7 Common Trading Mistakes Part 5: Buying stocks on short-term dips

  • January 17, 2018

    A common tax mistake is caused by anchoring. Anchoring is the idea that when a stock trades in a range such as $20-$25 per share for a few months, investors begin to think that $20-$25 is a reasonable future price for the stock. Therefore, lots of people cannot resist buying the stock on a dip to $15 under the theory that the stock is likely worth $20-$25. But this ignores the idea that new information is constantly arriving into the market. A stock that dips $5 to $10 is likely to have fallen because of bad news regarding the firm or its industry. In a perfectly efficient market there would be no reason to think that this stock is more likely to rise than other stocks.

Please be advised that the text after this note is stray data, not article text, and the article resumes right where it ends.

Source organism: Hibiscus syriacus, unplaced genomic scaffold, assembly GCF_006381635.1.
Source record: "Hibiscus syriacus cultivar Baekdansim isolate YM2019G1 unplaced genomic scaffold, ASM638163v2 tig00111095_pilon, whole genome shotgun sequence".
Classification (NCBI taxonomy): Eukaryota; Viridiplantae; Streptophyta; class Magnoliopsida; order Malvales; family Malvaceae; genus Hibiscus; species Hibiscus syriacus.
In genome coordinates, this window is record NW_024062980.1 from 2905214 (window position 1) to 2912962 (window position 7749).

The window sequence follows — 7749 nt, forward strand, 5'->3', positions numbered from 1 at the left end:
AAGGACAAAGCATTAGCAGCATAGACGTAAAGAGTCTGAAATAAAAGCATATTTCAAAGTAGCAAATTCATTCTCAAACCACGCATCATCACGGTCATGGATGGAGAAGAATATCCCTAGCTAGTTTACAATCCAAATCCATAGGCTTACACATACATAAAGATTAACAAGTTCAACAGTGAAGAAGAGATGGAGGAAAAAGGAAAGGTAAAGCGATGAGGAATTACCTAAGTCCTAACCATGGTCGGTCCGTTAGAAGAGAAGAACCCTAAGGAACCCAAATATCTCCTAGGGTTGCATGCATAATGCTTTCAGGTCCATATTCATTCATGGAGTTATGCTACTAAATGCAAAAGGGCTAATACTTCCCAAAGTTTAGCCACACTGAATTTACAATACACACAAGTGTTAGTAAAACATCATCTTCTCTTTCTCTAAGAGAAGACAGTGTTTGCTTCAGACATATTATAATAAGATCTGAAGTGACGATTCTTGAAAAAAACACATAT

But the market is not perfectly efficient. The problem with this trading strategy is that evidence tends to indicate that buying a stock on a short-term dip is exactly the wrong thing to do!
    Evidence shows that short term dips (weeks or months) generally tend to be followed by further declines. This is called trending or momentum. Historically markets have transferred wealth from those who trade based on “anchoring” to those who base their decisions on the evidence that market prices have tended to trend in the short-term. Specifically, stocks have tended to trend (i.e., exhibit momentum) over time intervals such as 3-9 months in recent decades. When short-term trading (i.e, months) is involved, it appears that the “trend is your friend”. Investors should not make the mistake of buying stocks on short-term dips.

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